One day during the week of Semia's wedding celebrations, I was chasing a neighborhood kid around and I hit my head on a door. A small but deep cut appeared above my eye. I put a piece of tissue on the cut, and returned to dancing.
Hours passed. But, my cut continued to bleed slowly. I worried I was going to have to pay for a night taxi to the nearest town, to get stitches.
Semia's family suggested I use "qahwa" (coffee) to stop the bleeding. Was this the medical wisdom of the Arabs? I didn't want to hold a steaming glass of coffee to my eye, that sounded painful!
But, anything was better than paying for a taxi.
I allowed gray-skinned Haikl, Semia's brother, to become my doctor for the evening. To my surprise, he didn't try to burn my cut closed with a hot cup of coffee. He simply placed dry coffee grains onto my cut. After a few minutes and a bit more coffee, the bleeding was stopped. And I peed fresh coffee.
"Tbeeby" (My doctor) Haikl made fun of me for constantly looking at my cut in the mirror. "Okay, Justin," he said. "Don't sleep tonight. Just lay on your back with the lights on, and hold the mirror over your head and look at your eye."
He continued to joke. "If you wake up at night and you need more coffee, get out of bed, walk all the way over to my house, wake me up, I'll put a bit more coffee in your eye, and you can go home."
I would have a purple blotch over my eye for the next few days. And I finally had a use for coffee, which I'd never liked drinking.
Semia's wedding celebrations came to an end. This left me with a few more weeks in Tunisia. I made use of this time to visit the holy city of Kerouan.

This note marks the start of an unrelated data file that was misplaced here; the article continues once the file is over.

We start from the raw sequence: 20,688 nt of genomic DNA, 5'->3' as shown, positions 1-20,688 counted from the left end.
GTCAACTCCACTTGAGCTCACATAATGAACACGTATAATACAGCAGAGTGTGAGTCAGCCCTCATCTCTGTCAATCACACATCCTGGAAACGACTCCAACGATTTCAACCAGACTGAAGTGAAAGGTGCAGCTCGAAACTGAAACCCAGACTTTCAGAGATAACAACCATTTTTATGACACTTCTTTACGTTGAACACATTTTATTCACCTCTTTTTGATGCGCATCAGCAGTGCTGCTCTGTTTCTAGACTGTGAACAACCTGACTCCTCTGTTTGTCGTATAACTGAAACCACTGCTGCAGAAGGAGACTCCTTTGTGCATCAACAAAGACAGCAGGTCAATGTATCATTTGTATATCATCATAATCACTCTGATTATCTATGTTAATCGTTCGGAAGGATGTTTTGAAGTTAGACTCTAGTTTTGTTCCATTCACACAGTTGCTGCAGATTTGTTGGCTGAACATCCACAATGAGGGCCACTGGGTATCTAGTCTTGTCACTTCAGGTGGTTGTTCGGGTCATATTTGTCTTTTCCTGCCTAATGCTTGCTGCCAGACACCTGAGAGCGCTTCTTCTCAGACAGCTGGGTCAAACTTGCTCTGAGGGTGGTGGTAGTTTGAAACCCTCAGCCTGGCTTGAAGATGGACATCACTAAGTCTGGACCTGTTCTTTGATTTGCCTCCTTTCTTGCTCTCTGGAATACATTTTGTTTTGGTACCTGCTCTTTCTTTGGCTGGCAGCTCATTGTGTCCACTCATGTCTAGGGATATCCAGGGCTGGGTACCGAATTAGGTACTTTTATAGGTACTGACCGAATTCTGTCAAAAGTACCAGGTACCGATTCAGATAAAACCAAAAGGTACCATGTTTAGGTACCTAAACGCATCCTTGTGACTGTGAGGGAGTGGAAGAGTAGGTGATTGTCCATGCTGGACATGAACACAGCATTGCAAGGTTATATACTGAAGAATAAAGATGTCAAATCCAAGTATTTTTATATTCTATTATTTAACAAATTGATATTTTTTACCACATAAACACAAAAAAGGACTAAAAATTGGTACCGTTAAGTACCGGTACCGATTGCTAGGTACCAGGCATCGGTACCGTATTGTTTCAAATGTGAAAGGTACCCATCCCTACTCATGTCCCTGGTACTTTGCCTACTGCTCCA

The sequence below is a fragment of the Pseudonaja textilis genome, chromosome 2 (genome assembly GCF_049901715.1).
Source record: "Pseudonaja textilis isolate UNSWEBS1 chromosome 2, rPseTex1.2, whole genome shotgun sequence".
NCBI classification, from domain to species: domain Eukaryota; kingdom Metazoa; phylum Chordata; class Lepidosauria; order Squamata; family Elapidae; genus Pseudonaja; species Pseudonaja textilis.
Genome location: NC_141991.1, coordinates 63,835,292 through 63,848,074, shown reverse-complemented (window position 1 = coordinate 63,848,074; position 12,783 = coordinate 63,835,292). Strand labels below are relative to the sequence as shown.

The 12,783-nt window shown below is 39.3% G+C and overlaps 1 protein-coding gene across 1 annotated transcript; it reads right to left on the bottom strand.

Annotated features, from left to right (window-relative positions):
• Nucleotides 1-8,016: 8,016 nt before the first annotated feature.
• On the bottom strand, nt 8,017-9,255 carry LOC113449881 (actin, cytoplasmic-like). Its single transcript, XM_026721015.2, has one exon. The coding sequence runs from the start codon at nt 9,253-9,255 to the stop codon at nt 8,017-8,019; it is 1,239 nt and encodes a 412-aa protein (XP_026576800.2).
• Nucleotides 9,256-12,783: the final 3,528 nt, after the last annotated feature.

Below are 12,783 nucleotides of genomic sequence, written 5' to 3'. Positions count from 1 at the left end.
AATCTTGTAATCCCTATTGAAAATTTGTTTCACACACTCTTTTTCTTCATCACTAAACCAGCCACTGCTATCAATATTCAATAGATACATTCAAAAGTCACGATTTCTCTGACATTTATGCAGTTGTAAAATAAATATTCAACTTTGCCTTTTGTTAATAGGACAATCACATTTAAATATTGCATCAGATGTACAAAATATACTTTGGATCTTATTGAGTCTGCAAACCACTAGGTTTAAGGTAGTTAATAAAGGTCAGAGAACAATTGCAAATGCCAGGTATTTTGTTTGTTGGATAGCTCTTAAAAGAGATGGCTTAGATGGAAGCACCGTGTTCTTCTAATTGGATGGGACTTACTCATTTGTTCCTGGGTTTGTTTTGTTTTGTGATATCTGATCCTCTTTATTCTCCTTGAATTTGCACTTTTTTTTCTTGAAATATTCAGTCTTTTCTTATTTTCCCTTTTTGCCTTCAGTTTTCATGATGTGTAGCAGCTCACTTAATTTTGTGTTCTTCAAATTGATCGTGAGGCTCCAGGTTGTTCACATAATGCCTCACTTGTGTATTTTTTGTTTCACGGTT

This city was home to great mosques from the 9th century, some of the oldest mosques in Africa if not the oldest. Apparently, the prophet Mohammed's friends and followers had used Kerouan as a base when they'd come to North Africa to spread Islam.
I would be staying just outside of the city with a man named Mohammed Idriss. This large man, with a large and graying beard that stretched towards the ground, wore a thick white robe and a skull-cap. We'd met when I was hitchhiking to southern Tunisia, in February. He'd told me he went to Mecca every year and had the Koran memorized, and he invited me to his house.
Now, in late March, I sat in his home. I sat on a mattress in a large and open room that had the feeling of an Islamic Study Center. I felt a bit uncomfortable here. But, that usually meant I was going to have a memorable experience.
My host was, in fact, an "imam" who'd given speeches on Islam in France, Germany, Pakistan, India, etc. One man in Kerouan would tell me, I was so lucky to be able to spend a night with him.
Mr. Idriss' four sons entered the study center. Two of these young men wore Islamic beards, three wore skull-caps, and all of them prayed.
The women of the family lived in a separate building, and the only one I would ever see was the youngest of my host's three daughters: two-year-old Fatima. She didn't pray yet. Apparently, Mohammed Idriss' wife covered herself completely in a "niqab" robe.
My host and I left his countryside home and drove to the city, so I could see Kerouan before sunset.